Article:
“I am also very grateful to Martha Coleman at the OSU Foundation, the Murdock Charitable Trust, the OSU Research Office and many units across campus for their support. I greatly appreciate the behind-the-scenes work of our Associate Dean Doug Keszler to make the upgrade to 800MHz possible.”

Biochemistry & Biophysics Assistant Professor Afua Nyarko also contributed to the arrival of the new NMR by designating some of her start up funds for the instrumentation. Nyarko’s research on a special class of proteins linked to tumor formation extensively utilizes NMR solution structure and other biophysical techniques to investigate effective inhibition.

Nearly three years ago when a failing console on OSU’s 600 MHz NMR was declared non-repairable, researchers evaluated several solutions. In the end, they decided to pursue a state-of-the-art and more powerful 700 MHz instrument rather than invest $300,000 in a new console for the aging instrument. Barbar led the charge to secure funding for the new protein-dedicated NMR, submitting a $1.3M major instrument proposal to NIH in the fall 2013.

In light of the NMR’s vast capabilities and significance across multidisciplinary areas of science, a campus wide collation committed significant matching funds both for the original proposal as well as for the recent proposal for the enhanced 800MHz NMR, including the OSU Office of Research, the Colleges of Science, Pharmacy and Agricultural Science, the Departments of Chemistry and Biochemistry and Biophysics as well as the Environmental Health Sciences Center and the Center for Genome Research & Biocomputing.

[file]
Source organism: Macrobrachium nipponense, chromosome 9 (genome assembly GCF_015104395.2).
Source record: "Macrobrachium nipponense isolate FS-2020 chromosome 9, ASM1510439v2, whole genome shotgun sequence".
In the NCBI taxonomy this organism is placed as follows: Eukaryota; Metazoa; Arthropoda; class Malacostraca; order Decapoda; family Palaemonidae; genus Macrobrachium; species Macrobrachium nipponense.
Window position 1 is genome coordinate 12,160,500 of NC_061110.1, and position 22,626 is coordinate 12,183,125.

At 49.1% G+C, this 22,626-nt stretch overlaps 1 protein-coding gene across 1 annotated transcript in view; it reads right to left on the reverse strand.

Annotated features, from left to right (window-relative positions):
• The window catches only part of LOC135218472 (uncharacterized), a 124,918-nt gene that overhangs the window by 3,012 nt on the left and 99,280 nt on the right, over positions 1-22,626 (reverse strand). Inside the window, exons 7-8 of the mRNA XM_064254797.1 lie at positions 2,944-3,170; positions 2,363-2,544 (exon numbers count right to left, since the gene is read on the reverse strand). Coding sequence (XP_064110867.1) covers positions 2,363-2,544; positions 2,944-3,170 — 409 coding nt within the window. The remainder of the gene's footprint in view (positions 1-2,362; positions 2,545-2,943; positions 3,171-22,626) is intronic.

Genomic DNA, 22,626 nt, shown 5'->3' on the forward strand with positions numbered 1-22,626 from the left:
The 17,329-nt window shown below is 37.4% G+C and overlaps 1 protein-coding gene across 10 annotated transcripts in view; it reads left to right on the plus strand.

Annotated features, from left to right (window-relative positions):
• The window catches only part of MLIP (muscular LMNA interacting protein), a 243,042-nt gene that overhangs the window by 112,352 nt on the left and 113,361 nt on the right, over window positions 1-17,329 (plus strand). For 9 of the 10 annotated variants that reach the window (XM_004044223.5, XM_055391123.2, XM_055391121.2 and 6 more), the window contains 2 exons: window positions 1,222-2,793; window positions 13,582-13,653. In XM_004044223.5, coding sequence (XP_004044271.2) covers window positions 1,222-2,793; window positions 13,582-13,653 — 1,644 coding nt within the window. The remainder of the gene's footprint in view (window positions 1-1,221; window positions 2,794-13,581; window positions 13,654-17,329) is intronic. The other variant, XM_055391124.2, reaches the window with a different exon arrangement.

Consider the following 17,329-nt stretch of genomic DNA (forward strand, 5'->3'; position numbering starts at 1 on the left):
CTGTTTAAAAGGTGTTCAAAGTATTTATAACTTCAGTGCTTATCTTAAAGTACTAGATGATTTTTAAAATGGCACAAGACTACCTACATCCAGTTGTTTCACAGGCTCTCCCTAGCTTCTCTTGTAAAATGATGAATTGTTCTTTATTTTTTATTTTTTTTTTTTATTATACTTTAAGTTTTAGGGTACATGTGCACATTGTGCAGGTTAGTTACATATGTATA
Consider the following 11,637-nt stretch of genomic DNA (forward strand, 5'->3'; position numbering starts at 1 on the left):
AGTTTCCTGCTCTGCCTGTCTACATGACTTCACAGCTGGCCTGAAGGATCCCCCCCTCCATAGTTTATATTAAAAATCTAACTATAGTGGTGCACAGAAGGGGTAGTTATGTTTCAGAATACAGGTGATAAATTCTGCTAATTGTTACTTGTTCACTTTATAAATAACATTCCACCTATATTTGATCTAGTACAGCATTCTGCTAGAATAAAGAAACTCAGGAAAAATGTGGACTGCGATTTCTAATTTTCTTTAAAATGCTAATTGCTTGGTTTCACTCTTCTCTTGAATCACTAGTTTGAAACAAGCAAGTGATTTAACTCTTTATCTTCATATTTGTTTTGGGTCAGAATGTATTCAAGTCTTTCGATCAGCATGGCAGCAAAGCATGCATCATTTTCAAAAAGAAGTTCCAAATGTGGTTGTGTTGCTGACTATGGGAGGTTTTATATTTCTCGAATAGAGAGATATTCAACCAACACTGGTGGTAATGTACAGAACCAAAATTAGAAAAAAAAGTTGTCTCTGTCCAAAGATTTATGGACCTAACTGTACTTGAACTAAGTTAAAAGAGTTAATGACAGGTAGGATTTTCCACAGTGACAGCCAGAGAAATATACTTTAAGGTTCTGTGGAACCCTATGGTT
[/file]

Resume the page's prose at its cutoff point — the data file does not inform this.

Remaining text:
Although NIH favorably reviewed the proposal, a funding decision stalled for a year. Undaunted and encouraged by a strong NIH score on her proposal, Barbar pursued additional matching funds from the Murdock Charitable Trust.

NIH finally approved funding for the High End Instrumentation proposal in early 2015. The reviewers were particularly impressed by the beneficial impact the instrumentation would have on the research community throughout Oregon. They also praised Barbar for her leadership: “She is highly productive and has established an international reputation in the NMR community for studying challenging proteins that contain regions of intrinsic disorder,” wrote a reviewer.

Numerous active research projects at OSU will utilize the NMR. Barbar’s lab employs NMR to determine the three-dimensional structure of individual subunits of the motor protein dynein with the objectives of finding new methods for controlling certain diseases and advancing our fundamental understanding of protein-protein interactions, molecular recognition and the assembly of biologically important protein complexes.

Currently there is not a single high field instrument that is dedicated to protein work at Oregon State University or in the whole state of Oregon. The proposed high-field 800MHz NMR instrument will support research aimed at understanding proteins and macromolecular assemblies involved in cellular trafficking, cataractous ageing of the eye, and enzyme mechanisms and catalysis. Knowledge of high-resolution structures and dynamics of these macromolecular systems will guide the design of novel therapeutics.

The NMR will enhance graduate and undergraduate education and career opportunities in the biological sciences at OSU as students will learn to effectively utilize the equipment to conduct research at the interface of structural biology and cell biology.